Please use this url to cite or link to this publication:
author
organization
year
type
conference
publication status
published
subject
keyword
spatial planning, heritage landscapes, Flanders, participation, European Landscape Convention
in
Landscapes of everyday life : crossed perspectives on research and action
editor
D Terrason
pages
16 pages
publisher
European Network for the Implementation of the European Landscape Convention (UNISCAPE)
conference name
PDD International conference : Landscapes of everyday life : crossed perspectives on research and action
conference location
Perpignan, France ; Girona, Italy
conference start
2011-03-16
conference end
2011-03-18
language
English
UGent publication?
yes
classification
C1
copyright statement
I have transferred the copyright for this publication to the publisher
id
2133774
handle
http://hdl.handle.net/1854/LU-2133774
date created
2012-06-06 09:40:50
date last changed
2012-06-06 13:34:28
@inproceedings{2133774,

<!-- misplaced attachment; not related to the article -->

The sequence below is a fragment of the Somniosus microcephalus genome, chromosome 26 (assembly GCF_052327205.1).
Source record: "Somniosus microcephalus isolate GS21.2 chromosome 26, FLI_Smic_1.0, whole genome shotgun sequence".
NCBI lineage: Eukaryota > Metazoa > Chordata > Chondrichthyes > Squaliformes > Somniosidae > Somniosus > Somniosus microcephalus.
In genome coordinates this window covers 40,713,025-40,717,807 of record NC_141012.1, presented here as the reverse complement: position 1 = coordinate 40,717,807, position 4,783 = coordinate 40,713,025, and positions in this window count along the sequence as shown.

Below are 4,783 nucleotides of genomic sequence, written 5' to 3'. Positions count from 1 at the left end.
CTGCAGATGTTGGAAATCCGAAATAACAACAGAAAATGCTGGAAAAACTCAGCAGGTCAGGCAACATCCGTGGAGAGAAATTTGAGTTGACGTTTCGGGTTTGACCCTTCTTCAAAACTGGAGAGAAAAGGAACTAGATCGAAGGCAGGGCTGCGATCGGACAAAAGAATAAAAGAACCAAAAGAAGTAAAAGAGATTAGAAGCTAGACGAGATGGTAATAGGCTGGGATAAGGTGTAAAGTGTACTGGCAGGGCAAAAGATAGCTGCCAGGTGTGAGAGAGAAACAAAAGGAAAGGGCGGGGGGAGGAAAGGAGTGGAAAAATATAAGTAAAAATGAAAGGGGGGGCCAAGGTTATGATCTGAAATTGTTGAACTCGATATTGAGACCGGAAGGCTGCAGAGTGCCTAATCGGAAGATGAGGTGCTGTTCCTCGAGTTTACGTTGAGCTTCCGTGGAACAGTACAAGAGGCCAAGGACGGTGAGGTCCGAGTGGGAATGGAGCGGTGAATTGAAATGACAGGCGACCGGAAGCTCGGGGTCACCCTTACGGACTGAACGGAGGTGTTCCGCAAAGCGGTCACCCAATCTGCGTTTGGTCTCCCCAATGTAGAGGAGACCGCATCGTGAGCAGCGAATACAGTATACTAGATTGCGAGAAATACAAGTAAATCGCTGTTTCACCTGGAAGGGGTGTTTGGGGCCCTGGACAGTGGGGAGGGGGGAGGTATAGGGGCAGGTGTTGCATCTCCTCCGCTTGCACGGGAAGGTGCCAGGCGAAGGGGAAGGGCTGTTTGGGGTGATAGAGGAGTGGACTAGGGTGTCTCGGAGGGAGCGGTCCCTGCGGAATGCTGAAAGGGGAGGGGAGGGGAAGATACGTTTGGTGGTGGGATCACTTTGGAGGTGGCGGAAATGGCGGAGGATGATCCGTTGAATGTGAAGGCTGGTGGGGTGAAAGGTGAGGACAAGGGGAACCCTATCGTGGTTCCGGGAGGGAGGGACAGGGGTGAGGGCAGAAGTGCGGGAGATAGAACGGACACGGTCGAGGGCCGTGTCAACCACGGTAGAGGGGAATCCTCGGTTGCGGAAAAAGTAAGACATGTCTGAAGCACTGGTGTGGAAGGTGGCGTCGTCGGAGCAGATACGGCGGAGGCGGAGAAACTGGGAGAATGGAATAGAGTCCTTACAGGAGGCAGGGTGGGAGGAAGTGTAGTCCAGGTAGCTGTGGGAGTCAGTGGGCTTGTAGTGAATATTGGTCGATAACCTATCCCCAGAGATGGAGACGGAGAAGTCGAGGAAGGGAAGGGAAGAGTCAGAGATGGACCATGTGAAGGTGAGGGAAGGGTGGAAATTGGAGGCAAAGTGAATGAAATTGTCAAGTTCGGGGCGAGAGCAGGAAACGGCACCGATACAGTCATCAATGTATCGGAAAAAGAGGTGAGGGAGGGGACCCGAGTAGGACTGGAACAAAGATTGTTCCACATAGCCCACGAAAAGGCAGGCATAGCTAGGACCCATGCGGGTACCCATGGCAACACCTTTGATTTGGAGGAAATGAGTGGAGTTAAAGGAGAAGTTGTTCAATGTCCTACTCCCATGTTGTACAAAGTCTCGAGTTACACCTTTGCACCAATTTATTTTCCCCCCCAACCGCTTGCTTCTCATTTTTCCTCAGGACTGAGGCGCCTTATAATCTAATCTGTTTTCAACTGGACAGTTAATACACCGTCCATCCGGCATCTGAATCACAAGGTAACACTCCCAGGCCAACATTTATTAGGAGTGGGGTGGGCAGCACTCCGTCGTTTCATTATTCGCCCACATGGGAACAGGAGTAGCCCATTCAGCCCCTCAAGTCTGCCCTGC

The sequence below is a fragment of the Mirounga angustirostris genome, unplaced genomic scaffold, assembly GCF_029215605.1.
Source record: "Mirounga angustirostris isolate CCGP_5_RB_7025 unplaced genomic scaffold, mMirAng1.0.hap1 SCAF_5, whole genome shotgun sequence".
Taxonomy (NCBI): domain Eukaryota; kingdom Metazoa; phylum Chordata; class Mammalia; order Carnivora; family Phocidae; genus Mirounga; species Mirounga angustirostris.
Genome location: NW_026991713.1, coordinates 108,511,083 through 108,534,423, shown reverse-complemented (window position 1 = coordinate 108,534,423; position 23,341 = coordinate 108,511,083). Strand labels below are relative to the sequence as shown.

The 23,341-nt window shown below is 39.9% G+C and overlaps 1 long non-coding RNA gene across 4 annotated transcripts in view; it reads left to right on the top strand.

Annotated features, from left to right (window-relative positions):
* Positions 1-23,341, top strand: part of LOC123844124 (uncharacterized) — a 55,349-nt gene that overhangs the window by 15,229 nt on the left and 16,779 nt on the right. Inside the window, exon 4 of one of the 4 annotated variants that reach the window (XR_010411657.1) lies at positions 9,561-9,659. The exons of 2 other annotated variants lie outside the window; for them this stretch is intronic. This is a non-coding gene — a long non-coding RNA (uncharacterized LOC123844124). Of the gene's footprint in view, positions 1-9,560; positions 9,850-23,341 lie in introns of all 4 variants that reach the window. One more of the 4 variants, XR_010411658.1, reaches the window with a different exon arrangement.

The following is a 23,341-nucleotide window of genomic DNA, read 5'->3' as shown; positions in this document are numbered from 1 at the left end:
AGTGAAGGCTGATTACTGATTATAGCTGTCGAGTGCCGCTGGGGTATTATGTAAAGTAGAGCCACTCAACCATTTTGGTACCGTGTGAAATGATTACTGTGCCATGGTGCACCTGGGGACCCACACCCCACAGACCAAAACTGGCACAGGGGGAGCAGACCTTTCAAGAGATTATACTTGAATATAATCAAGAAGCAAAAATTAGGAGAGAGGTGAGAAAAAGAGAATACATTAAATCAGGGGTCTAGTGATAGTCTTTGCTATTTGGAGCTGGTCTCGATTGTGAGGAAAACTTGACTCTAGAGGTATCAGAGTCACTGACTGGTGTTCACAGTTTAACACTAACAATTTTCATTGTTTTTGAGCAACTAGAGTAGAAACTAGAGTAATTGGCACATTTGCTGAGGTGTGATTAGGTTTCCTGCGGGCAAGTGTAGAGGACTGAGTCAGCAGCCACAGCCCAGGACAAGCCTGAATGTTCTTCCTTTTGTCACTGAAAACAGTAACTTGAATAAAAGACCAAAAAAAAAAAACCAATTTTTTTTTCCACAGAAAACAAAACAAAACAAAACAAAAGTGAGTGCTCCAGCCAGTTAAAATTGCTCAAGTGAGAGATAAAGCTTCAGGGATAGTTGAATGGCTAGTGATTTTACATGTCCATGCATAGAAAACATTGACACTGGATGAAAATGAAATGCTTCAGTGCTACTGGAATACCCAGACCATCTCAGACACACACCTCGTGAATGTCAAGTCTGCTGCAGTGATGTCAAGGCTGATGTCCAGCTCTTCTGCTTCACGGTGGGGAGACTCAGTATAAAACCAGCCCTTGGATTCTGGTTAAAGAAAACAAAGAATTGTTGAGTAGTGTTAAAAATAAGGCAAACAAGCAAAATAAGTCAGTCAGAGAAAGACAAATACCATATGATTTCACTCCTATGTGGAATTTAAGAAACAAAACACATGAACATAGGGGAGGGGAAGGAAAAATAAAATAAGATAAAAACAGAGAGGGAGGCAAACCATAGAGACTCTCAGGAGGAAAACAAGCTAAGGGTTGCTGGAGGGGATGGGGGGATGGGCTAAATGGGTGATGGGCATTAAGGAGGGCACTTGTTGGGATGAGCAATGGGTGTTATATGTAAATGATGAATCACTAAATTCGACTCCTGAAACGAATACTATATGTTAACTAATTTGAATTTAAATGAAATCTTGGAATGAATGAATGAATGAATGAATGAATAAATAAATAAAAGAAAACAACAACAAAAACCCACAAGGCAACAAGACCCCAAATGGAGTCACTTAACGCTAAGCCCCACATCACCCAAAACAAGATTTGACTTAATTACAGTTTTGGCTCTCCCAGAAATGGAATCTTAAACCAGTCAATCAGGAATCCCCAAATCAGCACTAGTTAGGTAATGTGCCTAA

abstract     = {The European Landscape Convention recommends the realisation of landscape policy, meaning {\textquotedblleft}an expression by the competent public authorities of general principles, strategies and guidelines that permit the taking of specific measures aimed at the protection, management and planning of landscapes{\textquotedblright}. Landscape quality objectives should be formulated by the competent public authorities, including the aspirations of the public with regard to the landscape features of their surroundings. The responsible authorities in Flanders faced many questions to achieve these tasks. Landscape entities to be management had to be defined, landscape qualities and values formulated, but according to what time horizon, who are the different stakeholders and who is the public to be involved? Only small adjustments were made to the existing legislation on the protection of monuments, sites and landscapes to meet the recommendations of the ELC. Two of the new approaches used today are analysed in this paper. First, there is the designation of heritage landscapes through a long process of spatial planning. Second, there is a faster thematic approach of protecting particular landscape elements as monuments. Two different legal procedures are used with different aspects of public{\textquoteright}s participation. Examples of their application so far were analysed as case studies. The Landscape Atlas in Flanders (2000) forms a basic inventory for the current landscape policy, which aims to be more integrated an cover most policy domains. A process was set up to designate selected anchor places from the Atlas, defining specific landscape quality objectives which should be used in the procedure of spatial planning to become managed as heritage landscapes. About 29 anchor places have been subject to the first phase of this procedure, which engages mainly policy makers and administrations to realise the objectives. In this phase participation consists mainly of external expert judgment and the input by different administrations that take care of sector interests. The analysis shows that the landscape quality objectives are defined by the responsible administration and aim at conservation of the existing landscape values and character. The input of the public remains mainly indirect and has little influence on the final formulation of the landscape quality objectives and the decision of designating. The direct influence of landscape policy ends when procedures of spatial planning take over in a second phase. Thus monitoring of the real developments in these heritage landscapes will be essential to evaluate if the landscape quality objectives are realized. The second case consists in the protection of special vegetation forms which are representative for particular cultural practices such as pollarding. Here objects are proposed as protected monuments which engage landowners to maintain them and the participation procedure is more direct. The analysis shows a large indifference by the authorities concerned and some negative responses by the landowners which are mainly based on misinformation.},